van der Laan SW, Fall T, Soumaré A, Teumer A, Sedaghat S, Baumert J, Zabaneh D, van Setten J, Isgum I, Galesloot TE, Arpegård J, Amouyel P, Trompet S, Waldenberger M, Dörr M, Magnusson PK, Giedraitis V, Larsson A, Morris AP, Felix JF, Morrison AC, Franceschini N, Bis JC, Kavousi M, O'Donnell C, Drenos F, Tragante V, Munroe PB, Malik R, Dichgans M, Worrall BB, Erdmann J, Nelson CP, Samani NJ, Schunkert H, Marchini J, Patel RS, Hingorani AD, Lind L, Pedersen NL, de Graaf J, Kiemeney LA, Baumeister SE, Franco OH, Hofman A, Uitterlinden AG, Koenig W, Meisinger C, Peters A, Thorand B, Jukema JW, Eriksen BO, Toft I, Wilsgaard T, Onland-Moret NC, van der Schouw YT, Debette S, Kumari M, Svensson P, van der Harst P, Kivimaki M, Keating BJ, Sattar N, Dehghan A, Reiner AP, Ingelsson E, den Ruijter HM, de Bakker PI, Pasterkamp G, Ärnlöv J, Holmes MV, Asselbergs FW
J. Am. Coll. Cardiol. 68 (9) 934-945 [2016-08-30; online 2016-08-27]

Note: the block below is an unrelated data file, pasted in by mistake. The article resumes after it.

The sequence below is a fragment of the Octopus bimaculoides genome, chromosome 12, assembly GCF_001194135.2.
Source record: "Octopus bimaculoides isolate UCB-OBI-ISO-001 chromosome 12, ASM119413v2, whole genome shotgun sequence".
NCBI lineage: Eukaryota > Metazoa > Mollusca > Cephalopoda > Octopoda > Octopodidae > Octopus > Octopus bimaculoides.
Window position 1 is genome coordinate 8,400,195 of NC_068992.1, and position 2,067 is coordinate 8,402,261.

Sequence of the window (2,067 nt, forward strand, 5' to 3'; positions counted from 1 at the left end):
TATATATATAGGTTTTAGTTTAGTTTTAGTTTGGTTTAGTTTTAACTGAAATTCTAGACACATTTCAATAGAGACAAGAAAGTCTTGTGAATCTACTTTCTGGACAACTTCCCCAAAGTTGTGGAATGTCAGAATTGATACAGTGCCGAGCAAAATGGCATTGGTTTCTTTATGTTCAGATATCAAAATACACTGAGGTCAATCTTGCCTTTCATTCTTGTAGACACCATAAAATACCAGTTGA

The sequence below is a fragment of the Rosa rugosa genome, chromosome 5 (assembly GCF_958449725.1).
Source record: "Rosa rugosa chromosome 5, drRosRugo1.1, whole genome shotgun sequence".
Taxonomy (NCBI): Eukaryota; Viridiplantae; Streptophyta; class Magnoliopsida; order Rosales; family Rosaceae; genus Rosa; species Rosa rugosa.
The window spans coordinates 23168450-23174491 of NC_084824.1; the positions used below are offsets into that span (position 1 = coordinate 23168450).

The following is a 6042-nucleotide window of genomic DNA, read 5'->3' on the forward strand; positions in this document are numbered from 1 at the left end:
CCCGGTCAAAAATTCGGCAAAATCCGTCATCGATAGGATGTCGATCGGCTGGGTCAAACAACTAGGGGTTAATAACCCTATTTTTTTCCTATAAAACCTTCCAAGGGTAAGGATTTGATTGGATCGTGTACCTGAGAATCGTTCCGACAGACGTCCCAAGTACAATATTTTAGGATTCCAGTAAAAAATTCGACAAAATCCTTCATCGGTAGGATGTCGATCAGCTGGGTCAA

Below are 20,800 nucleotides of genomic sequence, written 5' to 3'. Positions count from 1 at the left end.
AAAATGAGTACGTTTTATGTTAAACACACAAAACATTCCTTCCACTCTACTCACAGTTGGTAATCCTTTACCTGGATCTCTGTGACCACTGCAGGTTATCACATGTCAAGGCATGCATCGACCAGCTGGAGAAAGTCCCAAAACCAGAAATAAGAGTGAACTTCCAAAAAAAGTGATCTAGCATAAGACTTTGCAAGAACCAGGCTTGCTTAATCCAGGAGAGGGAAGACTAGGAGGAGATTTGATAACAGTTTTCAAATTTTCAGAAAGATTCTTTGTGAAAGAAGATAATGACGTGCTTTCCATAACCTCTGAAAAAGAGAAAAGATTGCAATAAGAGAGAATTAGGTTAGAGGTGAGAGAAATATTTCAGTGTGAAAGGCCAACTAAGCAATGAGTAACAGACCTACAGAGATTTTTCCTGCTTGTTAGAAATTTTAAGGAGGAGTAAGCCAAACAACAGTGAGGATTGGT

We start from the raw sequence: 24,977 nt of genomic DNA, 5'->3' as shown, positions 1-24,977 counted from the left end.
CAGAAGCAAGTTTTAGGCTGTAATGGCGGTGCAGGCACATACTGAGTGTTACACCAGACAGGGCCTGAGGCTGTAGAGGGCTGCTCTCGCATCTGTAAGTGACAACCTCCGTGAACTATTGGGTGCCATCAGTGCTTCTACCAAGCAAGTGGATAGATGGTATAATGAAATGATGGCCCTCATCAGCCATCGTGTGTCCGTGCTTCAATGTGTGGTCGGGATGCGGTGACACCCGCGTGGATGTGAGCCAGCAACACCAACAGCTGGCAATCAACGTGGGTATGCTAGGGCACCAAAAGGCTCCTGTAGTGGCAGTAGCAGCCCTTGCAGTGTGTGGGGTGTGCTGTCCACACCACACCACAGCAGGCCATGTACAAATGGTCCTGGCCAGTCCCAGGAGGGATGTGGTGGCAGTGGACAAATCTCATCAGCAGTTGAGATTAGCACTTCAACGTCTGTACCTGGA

Epidemiological studies show that high circulating cystatin C is associated with risk of cardiovascular disease (CVD), independent of creatinine-based renal function measurements. It is unclear whether this relationship is causal, arises from residual confounding, and/or is a consequence of reverse causation. The aim of this study was to use Mendelian randomization to investigate whether cystatin C is causally related to CVD in the general population. We incorporated participant data from 16 prospective cohorts (n = 76,481) with 37,126 measures of cystatin C and added genetic data from 43 studies (n = 252,216) with 63,292 CVD events. We used the common variant rs911119 in CST3 as an instrumental variable to investigate the causal role of cystatin C in CVD, including coronary heart disease, ischemic stroke, and heart failure. Cystatin C concentrations were associated with CVD risk after adjusting for age, sex, and traditional risk factors (relative risk: 1.82 per doubling of cystatin C; 95% confidence interval [CI]: 1.56 to 2.13; p = 2.12 × 10(-14)). The minor allele of rs911119 was associated with decreased serum cystatin C (6.13% per allele; 95% CI: 5.75 to 6.50; p = 5.95 × 10(-211)), explaining 2.8% of the observed variation in cystatin C. Mendelian randomization analysis did not provide evidence for a causal role of cystatin C, with a causal relative risk for CVD of 1.00 per doubling cystatin C (95% CI: 0.82 to 1.22; p = 0.994), which was statistically different from the observational estimate (p = 1.6 × 10(-5)). A causal effect of cystatin C was not detected for any individual component of CVD. Mendelian randomization analyses did not support a causal role of cystatin C in the etiology of CVD. As such, therapeutics targeted at lowering circulating cystatin C are unlikely to be effective in preventing CVD.